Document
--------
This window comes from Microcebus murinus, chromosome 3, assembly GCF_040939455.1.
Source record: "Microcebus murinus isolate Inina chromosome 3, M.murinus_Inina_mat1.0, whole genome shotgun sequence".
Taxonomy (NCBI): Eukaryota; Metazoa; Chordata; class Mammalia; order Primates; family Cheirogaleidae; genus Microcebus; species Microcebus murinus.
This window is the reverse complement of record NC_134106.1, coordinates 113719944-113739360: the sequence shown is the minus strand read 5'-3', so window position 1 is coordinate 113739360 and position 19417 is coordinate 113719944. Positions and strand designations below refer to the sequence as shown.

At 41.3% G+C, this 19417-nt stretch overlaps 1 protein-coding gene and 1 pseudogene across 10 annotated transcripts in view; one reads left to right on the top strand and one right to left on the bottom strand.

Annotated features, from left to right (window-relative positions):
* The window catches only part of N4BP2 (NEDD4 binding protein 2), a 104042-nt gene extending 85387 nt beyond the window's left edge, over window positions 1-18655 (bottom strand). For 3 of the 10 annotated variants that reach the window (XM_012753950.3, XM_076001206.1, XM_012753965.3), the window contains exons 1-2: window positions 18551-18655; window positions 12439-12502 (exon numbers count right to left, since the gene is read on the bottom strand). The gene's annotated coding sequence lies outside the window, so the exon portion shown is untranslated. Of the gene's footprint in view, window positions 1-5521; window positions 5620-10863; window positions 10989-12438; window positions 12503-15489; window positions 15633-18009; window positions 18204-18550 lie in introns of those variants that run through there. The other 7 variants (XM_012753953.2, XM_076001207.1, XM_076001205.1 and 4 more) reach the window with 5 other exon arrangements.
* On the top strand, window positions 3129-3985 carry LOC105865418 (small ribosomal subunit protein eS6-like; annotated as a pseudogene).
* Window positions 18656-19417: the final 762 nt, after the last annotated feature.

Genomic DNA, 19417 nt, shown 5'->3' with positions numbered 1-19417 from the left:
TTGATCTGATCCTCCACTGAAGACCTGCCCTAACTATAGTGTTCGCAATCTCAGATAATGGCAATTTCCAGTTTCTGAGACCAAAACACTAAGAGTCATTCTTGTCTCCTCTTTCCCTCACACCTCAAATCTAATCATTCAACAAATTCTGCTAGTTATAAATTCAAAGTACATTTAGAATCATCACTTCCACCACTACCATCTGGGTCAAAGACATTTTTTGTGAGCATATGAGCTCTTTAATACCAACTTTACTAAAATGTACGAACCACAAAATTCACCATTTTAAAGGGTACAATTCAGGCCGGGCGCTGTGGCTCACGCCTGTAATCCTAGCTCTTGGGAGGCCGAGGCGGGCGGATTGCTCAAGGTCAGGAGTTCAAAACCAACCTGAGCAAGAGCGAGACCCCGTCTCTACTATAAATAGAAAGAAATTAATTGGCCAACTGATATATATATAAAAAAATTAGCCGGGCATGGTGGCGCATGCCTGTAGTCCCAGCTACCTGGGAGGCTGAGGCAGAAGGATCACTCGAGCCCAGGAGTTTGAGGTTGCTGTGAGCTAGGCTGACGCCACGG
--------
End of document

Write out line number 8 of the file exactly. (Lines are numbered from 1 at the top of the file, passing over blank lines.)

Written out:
* On the top strand, window positions 3129-3985 carry LOC105865418 (small ribosomal subunit protein eS6-like; annotated as a pseudogene).